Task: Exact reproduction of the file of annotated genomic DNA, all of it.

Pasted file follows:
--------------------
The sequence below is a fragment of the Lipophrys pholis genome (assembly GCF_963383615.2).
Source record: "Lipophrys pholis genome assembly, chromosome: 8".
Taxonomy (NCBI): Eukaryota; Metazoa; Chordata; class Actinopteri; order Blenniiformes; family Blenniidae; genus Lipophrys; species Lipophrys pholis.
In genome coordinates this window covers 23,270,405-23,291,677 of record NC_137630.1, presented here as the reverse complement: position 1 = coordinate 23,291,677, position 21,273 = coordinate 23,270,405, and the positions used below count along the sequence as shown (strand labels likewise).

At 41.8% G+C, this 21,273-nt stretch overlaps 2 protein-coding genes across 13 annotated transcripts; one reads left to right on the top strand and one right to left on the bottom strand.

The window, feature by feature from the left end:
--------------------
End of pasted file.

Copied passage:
The sequence below is a fragment of the Lipophrys pholis genome (assembly GCF_963383615.2).
Source record: "Lipophrys pholis genome assembly, chromosome: 8".
Taxonomy (NCBI): Eukaryota; Metazoa; Chordata; class Actinopteri; order Blenniiformes; family Blenniidae; genus Lipophrys; species Lipophrys pholis.
In genome coordinates this window covers 23,270,405-23,291,677 of record NC_137630.1, presented here as the reverse complement: position 1 = coordinate 23,291,677, position 21,273 = coordinate 23,270,405, and the positions used below count along the sequence as shown (strand labels likewise).

At 41.8% G+C, this 21,273-nt stretch overlaps 2 protein-coding genes across 13 annotated transcripts; one reads left to right on the top strand and one right to left on the bottom strand.

The window, feature by feature from the left end: